Our unconscious mind chooses what is familiar, not what works best for us.

You see, the unconscious mind is trying to do two things:

  • It's trying to protect you and keep you safe.
  • It's trying to keep your life moving forward by always doing what it knows how to do well so that you don't have to think about it any more when things get stressful or confusing.

So let's say that something happens in your life where someone doesn't treat you very well—or maybe they even hurt your feelings (this often happens). What happens? Your unconscious mind remembers this experience and says "I don't want this happening again!" Then next time someone says something mean or insensitive around you—even if they're just kidding around—your unconscious mind will go into defence mode and react automatically without even checking in with your conscious mind first! Does this sound familiar?

person in a yellow jacket looking over a pinhead turn on a mountain

To unlock your new potential, you need to create new alternatives for your unconscious mind.

The important step to unlocking new potential is to create new alternatives for your unconscious mind.

The reason why you might be stuck in a rut is because your unconscious mind doesn’t know any better, it only knows how you do things. It is working with something that is familiar, not what works best for us. That’s why we have to get creative and imagine new ways of doing things if we want to achieve success in any area of our lives.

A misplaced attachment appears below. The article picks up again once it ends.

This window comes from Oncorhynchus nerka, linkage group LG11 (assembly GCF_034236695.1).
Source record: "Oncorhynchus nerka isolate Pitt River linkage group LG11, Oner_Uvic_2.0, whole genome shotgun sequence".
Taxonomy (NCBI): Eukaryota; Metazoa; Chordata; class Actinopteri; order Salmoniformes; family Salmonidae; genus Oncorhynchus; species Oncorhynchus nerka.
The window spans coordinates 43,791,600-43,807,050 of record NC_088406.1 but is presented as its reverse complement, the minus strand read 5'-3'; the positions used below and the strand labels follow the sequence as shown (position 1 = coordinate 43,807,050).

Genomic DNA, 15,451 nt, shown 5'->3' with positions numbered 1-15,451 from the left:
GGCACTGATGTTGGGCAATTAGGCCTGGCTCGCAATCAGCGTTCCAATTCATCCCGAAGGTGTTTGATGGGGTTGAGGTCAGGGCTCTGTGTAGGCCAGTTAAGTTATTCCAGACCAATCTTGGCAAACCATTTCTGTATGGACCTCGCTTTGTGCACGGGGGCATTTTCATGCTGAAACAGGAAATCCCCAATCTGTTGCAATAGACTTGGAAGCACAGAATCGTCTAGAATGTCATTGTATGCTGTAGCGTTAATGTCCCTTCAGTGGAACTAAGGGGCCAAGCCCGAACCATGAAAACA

Understanding why we do things might be helpful, but creating new alternatives is how we change our behavior.

You may have heard of the unconscious mind, but you’re probably not sure what it does. It’s the part of your brain that controls all of your actions and behaviors without any conscious thought on your part. In fact, if you were to ask someone why they did something, their answer would come from their conscious mind. This means that understanding why we do things is often useful in changing our behavior—but only if the behavior comes from our conscious minds!

The reason this is important is that when we try to change our behavior through “why-based” awareness building (this includes trying to understand why we do things), we actually end up reinforcing existing patterns in our unconscious mind by bringing them into consciousness again and again. Instead, if we create new alternatives for ourselves instead of attempting to gain more insight into ourselves, then those new alternatives will gradually take over as old habits are broken down and forgotten about altogether.

It is our experience with clients that knowing the real WHY behind a behavior usually comes only after the behavior changes, only after we have introduced new alternatives to the unconscious mind.

Final words

So, why is knowing the WHY overrated? Even if you think you know how to discover the underlying cause of a problem, I would argue that this is not always necessary. First, it might take too long to figure out what the root cause is and second, if multiple factors are causing an issue you may never be able to pinpoint them all.

It’s also important to note that just because you don’t have all the answers doesn’t mean you can’t solve a problem or make progress towards your goal; sometimes knowing less can actually help us make better decisions! So next time when faced with any decision, remember: there is no right answer, only better ones!